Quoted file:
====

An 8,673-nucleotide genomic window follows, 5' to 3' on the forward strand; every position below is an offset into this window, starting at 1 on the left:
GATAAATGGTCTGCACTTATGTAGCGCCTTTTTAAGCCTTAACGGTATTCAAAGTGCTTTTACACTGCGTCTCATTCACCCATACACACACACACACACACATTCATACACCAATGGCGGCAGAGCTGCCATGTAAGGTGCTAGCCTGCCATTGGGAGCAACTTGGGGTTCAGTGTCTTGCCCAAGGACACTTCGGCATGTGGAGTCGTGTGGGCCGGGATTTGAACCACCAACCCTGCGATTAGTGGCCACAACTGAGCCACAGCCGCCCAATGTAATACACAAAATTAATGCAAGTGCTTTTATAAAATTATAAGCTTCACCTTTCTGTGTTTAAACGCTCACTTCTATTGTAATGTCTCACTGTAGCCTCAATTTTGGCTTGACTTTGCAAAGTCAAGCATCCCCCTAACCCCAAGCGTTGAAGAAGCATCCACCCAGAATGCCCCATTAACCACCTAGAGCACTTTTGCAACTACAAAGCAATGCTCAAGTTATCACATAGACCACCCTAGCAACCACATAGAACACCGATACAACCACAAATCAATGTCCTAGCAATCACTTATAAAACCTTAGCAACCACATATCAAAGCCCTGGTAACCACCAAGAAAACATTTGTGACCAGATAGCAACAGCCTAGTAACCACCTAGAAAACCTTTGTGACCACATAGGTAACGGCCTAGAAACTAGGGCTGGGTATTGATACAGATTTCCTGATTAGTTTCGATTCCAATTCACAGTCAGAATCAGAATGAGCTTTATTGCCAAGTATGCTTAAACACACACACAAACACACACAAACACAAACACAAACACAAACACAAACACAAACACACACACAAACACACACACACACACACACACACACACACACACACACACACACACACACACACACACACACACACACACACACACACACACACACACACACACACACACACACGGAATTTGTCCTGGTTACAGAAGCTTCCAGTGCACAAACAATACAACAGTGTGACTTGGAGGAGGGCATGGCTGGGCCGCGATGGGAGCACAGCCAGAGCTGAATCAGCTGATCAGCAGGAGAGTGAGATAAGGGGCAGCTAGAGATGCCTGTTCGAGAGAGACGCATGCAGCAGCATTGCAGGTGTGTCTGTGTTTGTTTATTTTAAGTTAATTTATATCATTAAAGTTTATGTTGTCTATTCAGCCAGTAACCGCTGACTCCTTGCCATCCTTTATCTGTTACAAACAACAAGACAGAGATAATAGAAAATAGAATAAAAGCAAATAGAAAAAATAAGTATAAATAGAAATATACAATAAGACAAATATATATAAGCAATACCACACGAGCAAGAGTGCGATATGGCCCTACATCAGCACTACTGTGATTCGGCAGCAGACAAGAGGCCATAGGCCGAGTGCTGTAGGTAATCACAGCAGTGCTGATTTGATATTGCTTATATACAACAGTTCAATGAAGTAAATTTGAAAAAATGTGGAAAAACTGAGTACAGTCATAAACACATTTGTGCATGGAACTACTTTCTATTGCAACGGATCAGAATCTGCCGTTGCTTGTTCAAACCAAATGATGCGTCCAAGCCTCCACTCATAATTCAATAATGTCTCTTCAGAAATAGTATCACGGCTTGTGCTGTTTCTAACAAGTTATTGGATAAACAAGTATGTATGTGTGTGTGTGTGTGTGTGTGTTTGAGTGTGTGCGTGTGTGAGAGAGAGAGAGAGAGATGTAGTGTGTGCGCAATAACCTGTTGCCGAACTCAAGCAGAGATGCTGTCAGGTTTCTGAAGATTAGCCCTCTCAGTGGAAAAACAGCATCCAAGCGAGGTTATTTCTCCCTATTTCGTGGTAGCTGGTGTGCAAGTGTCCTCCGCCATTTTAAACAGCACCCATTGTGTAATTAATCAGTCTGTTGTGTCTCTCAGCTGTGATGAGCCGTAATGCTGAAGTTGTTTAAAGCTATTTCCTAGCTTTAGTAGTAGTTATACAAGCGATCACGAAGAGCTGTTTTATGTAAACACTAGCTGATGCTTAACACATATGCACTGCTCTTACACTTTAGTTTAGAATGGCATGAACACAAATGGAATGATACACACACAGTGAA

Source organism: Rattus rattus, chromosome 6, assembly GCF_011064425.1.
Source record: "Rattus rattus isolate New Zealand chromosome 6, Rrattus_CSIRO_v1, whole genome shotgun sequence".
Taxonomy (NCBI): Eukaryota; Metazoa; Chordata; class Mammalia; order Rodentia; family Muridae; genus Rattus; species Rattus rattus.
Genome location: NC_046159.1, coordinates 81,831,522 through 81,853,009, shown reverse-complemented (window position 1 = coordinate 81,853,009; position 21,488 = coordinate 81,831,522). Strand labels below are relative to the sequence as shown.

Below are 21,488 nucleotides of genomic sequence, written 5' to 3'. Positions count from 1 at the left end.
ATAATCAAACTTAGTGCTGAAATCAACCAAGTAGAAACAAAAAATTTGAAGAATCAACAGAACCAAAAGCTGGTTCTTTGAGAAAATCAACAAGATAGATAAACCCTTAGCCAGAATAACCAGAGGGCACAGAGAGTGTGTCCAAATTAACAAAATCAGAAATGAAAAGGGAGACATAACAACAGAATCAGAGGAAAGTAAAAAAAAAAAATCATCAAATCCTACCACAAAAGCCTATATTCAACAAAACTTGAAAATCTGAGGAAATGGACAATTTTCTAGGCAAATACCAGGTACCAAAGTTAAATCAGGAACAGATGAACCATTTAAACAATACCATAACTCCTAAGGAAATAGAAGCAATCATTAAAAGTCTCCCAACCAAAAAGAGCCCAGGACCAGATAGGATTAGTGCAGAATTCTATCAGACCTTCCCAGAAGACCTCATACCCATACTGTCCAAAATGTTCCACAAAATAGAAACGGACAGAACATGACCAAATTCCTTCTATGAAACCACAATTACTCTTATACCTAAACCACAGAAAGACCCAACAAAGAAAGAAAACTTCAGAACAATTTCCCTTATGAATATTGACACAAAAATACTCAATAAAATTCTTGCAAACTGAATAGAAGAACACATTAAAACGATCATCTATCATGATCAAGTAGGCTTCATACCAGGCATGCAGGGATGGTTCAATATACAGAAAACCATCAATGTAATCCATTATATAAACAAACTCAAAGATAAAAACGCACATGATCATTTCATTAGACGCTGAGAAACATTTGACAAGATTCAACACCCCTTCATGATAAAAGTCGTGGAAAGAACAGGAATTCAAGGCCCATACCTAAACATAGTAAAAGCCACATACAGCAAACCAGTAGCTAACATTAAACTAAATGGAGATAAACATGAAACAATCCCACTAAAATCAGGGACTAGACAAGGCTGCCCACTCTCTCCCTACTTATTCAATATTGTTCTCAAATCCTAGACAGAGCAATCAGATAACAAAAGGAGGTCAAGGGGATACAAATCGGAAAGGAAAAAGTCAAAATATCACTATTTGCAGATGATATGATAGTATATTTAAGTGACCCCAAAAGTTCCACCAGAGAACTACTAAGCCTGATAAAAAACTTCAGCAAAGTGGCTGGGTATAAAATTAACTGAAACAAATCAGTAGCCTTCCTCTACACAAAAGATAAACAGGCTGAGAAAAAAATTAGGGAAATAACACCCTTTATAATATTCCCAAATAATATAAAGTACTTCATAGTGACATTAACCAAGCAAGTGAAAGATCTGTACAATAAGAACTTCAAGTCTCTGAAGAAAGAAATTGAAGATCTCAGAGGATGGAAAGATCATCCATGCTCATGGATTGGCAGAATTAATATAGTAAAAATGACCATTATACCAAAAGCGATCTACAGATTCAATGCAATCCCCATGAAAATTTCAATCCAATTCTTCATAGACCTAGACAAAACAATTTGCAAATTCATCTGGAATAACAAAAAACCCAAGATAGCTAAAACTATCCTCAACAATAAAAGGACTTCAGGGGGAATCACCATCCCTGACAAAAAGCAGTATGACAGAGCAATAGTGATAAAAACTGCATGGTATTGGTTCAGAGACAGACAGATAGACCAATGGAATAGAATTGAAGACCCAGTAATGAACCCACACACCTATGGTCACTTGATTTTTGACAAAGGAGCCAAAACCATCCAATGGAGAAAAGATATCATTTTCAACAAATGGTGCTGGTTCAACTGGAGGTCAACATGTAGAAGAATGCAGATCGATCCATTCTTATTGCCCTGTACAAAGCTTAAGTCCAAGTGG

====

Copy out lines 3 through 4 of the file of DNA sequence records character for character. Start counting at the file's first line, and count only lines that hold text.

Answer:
Source organism: Rattus rattus, chromosome 6, assembly GCF_011064425.1.
Source record: "Rattus rattus isolate New Zealand chromosome 6, Rrattus_CSIRO_v1, whole genome shotgun sequence".